Eatery - The Walrus and The Carpenter (WA)

The Walrus and the Carpenter on Urbanspoon

4743 Ballard Ave NW, Seattle, WA 98107 (Neighborhood: Ballard)
Pricing - $$/$$$ | Dining - Casual, Dressy Casual | Cuisine - Seafood, Small Plates

Stick a literary reference into a restaurant, and I'm interested. Blame it on the book nerd in me and that I am a philanderer of words (not women) who is drawn towards such mentions. Toss in the rave reviews and constant barrage of suggestions from others prior to our travels to visit this coveted spot in Seattle, and we are sold. The first stop that Duc and I made once we landed at Sea-Tac was at this restaurant to catch their Happy Hour (started at 4pm that Thursday) for some oyster deals. Apparently there were plenty of other people who were hunting the same specials so even before 4pm, there was a line. The restaurant itself is behind another so a long hallway forms the entrance - make note! I say to make a note of it because I know you'll be going there too if/when you visit Seattle. After all, it is dang delicious...

"The time has come," the Walrus said,
"To talk of many things:
Of shoes--and ships--and sealing-wax--
Of cabbages--and kings--
And why the sea is boiling hot--
And whether pigs have wings."

- Jabberwocky, Lewis Carroll

The Happy Hour at The Walrus and Carpenter is most beneficial to the oyster lovers because the progressive discounts to the fresh shellfish apply during this time. The first hour saves you a neat 50% off of the regular price of their haul (all market-priced but our ranged from $2.75+), and I believe the second hour shaved just 25% off for you. Because of the line that formed prior to the restaurant's opening, most of the tables were full by the first seating. We opted to be outside because the weather was great and the wooden patio felt quite seaside. We went for two of each oyster available that afternoon which were listed from least buttery to most. Overall, every single one was as fresh as fresh could be and without a trace of grit or broken shell from the shucking. The Walrus and The Carpenter sure knows what it is doing. Here's what we got to try that day:

  • Little Skookum (Marinelli Shellfish Co., Skookum Inlet, WA)
  • Treasure Cove (Emerald Acres Shellfish, Case Inlet, WA)
  • Glacier Point (Alaska Shellfish Farm, Kachemack Bay, AK)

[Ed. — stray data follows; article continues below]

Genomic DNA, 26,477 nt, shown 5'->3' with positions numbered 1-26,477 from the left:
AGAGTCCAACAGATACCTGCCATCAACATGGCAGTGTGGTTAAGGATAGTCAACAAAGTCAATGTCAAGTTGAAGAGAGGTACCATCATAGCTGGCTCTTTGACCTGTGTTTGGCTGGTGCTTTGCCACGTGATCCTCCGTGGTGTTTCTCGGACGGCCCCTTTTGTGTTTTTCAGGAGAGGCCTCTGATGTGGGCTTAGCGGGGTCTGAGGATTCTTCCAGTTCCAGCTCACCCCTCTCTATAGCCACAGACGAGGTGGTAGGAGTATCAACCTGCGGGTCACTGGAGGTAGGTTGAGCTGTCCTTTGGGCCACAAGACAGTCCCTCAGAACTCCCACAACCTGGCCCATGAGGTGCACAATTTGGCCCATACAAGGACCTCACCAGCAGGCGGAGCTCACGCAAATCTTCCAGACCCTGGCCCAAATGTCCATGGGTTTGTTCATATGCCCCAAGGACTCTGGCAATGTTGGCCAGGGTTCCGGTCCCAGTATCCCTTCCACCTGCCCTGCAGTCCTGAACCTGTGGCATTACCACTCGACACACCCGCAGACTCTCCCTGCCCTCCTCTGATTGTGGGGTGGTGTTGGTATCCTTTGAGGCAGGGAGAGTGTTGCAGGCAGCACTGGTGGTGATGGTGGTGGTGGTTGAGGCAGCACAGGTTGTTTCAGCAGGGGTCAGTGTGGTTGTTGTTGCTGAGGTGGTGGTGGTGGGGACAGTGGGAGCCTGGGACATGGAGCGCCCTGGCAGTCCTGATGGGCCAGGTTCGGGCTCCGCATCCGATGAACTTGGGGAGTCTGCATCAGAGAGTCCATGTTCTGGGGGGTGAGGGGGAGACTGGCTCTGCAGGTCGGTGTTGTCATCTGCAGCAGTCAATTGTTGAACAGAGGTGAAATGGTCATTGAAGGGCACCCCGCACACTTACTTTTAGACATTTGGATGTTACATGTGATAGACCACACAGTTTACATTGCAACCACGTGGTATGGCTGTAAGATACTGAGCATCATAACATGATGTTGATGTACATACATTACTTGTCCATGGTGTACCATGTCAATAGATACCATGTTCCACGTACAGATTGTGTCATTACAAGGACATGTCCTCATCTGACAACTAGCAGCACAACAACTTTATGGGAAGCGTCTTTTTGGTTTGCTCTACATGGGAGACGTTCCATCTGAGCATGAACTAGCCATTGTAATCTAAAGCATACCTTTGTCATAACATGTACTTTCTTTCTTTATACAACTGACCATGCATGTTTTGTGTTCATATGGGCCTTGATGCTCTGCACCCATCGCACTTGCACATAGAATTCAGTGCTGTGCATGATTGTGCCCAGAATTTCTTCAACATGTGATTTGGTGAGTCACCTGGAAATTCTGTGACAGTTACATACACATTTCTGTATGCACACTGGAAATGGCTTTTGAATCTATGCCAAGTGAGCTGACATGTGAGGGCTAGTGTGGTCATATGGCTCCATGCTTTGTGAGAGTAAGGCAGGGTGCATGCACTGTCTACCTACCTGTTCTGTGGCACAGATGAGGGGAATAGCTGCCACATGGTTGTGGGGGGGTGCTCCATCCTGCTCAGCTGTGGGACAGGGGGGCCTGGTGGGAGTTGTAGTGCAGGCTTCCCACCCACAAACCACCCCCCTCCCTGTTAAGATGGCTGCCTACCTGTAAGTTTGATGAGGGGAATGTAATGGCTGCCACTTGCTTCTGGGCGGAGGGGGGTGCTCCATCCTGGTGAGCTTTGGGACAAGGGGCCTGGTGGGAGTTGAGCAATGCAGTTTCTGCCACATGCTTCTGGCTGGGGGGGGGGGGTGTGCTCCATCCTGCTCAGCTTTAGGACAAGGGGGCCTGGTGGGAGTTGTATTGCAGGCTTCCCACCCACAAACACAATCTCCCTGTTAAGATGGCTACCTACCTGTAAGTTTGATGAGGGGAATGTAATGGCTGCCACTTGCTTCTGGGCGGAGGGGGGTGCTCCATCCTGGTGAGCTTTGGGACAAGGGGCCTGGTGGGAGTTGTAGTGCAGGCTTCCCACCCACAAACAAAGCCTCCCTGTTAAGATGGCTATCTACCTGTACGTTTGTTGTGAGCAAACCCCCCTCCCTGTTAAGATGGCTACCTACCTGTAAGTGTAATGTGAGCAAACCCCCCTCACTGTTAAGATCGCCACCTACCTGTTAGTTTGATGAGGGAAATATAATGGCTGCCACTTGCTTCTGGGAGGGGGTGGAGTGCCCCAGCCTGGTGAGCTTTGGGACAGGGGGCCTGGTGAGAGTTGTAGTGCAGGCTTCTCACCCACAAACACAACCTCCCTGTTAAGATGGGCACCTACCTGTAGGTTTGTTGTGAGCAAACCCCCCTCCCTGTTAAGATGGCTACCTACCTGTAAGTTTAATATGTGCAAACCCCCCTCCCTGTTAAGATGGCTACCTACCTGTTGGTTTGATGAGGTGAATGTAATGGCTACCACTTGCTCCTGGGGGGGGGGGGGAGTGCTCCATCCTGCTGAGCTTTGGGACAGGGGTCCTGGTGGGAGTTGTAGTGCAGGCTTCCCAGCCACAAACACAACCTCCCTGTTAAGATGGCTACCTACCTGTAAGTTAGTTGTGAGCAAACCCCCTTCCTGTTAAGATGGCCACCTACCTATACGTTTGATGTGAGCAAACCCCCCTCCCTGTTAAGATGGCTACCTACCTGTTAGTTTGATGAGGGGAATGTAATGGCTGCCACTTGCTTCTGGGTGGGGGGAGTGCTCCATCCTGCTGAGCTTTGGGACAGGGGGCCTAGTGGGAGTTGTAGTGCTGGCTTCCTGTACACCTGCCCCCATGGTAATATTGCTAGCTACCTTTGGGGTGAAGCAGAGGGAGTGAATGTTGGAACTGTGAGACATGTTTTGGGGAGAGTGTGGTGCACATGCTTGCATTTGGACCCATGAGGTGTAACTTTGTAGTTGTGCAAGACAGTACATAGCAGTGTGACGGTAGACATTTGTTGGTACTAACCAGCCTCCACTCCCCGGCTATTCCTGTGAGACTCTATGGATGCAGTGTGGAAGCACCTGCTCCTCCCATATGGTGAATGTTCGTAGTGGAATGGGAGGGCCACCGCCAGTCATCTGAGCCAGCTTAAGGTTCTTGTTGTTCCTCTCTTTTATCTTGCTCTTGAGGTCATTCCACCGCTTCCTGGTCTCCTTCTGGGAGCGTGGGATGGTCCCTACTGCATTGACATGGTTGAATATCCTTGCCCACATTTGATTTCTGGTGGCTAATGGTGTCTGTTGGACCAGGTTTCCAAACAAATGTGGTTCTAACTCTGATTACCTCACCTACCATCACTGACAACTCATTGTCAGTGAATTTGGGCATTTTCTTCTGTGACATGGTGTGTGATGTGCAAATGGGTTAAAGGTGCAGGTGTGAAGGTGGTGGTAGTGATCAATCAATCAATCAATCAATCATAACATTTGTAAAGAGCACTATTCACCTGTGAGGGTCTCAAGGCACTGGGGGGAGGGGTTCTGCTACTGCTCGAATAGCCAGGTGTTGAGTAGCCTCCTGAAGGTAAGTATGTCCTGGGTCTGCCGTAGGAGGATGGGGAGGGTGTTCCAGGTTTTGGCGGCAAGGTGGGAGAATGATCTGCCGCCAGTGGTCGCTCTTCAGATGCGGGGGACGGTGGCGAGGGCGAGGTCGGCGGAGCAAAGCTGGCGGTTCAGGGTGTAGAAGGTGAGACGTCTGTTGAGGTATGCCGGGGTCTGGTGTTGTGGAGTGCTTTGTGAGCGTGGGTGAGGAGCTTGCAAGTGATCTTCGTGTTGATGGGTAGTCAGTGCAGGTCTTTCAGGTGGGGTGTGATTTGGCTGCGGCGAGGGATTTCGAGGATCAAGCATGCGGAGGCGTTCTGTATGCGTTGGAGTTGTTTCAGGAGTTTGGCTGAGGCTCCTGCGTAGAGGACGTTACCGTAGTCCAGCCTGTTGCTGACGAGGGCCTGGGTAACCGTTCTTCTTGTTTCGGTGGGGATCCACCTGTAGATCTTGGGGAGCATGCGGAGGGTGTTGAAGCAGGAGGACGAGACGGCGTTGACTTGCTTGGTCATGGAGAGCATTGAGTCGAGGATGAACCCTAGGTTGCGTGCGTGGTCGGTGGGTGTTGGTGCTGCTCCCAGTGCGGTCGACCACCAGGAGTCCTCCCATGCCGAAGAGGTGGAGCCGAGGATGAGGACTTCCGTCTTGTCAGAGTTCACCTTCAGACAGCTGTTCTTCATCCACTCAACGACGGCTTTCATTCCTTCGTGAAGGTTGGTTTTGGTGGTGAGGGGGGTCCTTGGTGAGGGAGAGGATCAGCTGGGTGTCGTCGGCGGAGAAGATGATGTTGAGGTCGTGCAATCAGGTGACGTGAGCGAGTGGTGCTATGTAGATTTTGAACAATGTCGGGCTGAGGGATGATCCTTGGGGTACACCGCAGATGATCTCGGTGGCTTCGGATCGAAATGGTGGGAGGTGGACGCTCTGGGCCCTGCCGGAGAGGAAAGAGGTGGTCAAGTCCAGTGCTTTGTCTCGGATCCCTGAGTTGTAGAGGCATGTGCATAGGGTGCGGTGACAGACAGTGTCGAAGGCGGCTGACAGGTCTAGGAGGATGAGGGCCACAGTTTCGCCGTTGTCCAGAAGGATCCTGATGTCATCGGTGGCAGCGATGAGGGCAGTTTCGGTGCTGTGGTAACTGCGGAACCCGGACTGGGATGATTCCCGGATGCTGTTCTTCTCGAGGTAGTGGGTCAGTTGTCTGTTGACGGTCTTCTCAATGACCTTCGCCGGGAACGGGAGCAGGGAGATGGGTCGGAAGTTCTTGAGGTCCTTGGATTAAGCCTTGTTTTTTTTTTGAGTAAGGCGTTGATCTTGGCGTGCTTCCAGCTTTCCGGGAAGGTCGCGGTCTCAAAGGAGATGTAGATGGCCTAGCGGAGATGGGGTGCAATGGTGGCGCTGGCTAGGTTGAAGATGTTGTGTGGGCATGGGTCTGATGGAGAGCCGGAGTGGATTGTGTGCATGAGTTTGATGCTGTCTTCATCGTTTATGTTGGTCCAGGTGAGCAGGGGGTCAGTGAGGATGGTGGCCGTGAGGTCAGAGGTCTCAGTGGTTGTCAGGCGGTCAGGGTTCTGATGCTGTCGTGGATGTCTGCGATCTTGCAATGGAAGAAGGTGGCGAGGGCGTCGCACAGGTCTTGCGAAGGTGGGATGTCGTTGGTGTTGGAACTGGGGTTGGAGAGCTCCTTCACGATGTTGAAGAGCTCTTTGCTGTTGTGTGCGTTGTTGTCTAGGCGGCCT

• Sea Cow (Hama Hama Oyster, Hammersley Inlet, WA)
  • Patriot Point (Penn Cove Shellfish, Hood Canal, WA)
  • Stellar Bay (Penn Cove Shellfish, Deep Bay, BC)
  • Drayton Harbor (Drayton Harbor Oyster Co., Drayton Harbor, WA)

When you go out for a meal, willing to hand yourself over to the experience, the ambiance and service really make a difference, and we were really pleased with how helpful our waiter was. He guided us through the different oyster options (though we just wanted it all regardless, hah) and the sections of Pantry, Garden, Fish & Shellfish, Meat, Cheese, and Sweets. To start, we went with the Steamed Manila Clams ($14 - basil, tomato, garlic, and grilled bread), a colorful dish with plenty of clams to slurp up. The basil and tomato melded into the shallow broth that the clams came resting in, giving it a fresh vibrance and mixing together the natural sea brine taste with garden-ripe flavor. The clams were executed well so they were more tender than chewy. I just about could not get enough of the broth which also had a strong scent of garlic in it. Luckily there was plenty of grilled bread to sop up the juices and make it a highly recommended dish.

And yet, though we very much liked the clams, they did not hold a candle to the Steak Tartare ($14 - egg yolk and rye toast) we also opted for, despite the restaurant primarily being a seafood spot. A generous portion of soft, cool beef nestling in its own finely minced rawness was presented on the plate with a golden single egg yolk on top. The abundance of chopped herbs, capers, and sea salt had me understandably excited but even then, my expectations were surpassed. This was easily one of the best steak tartare orders we've ever had for its freshness (how many times can I say "fresh" about this place?), even balance of herbs and tangy capers, and inclusion of a creamy, rich yolk that bound everything together lusciously. The temperature on it was perfect and each bite was a gift as we crunched through the toast, taking in moist, savory tartare. Our only complaint was that we were done with it so soon but that is a good sign. Overall, what an excellent meal from environment to food. It's a must-return-to type of place!

Photography by Duc Duong.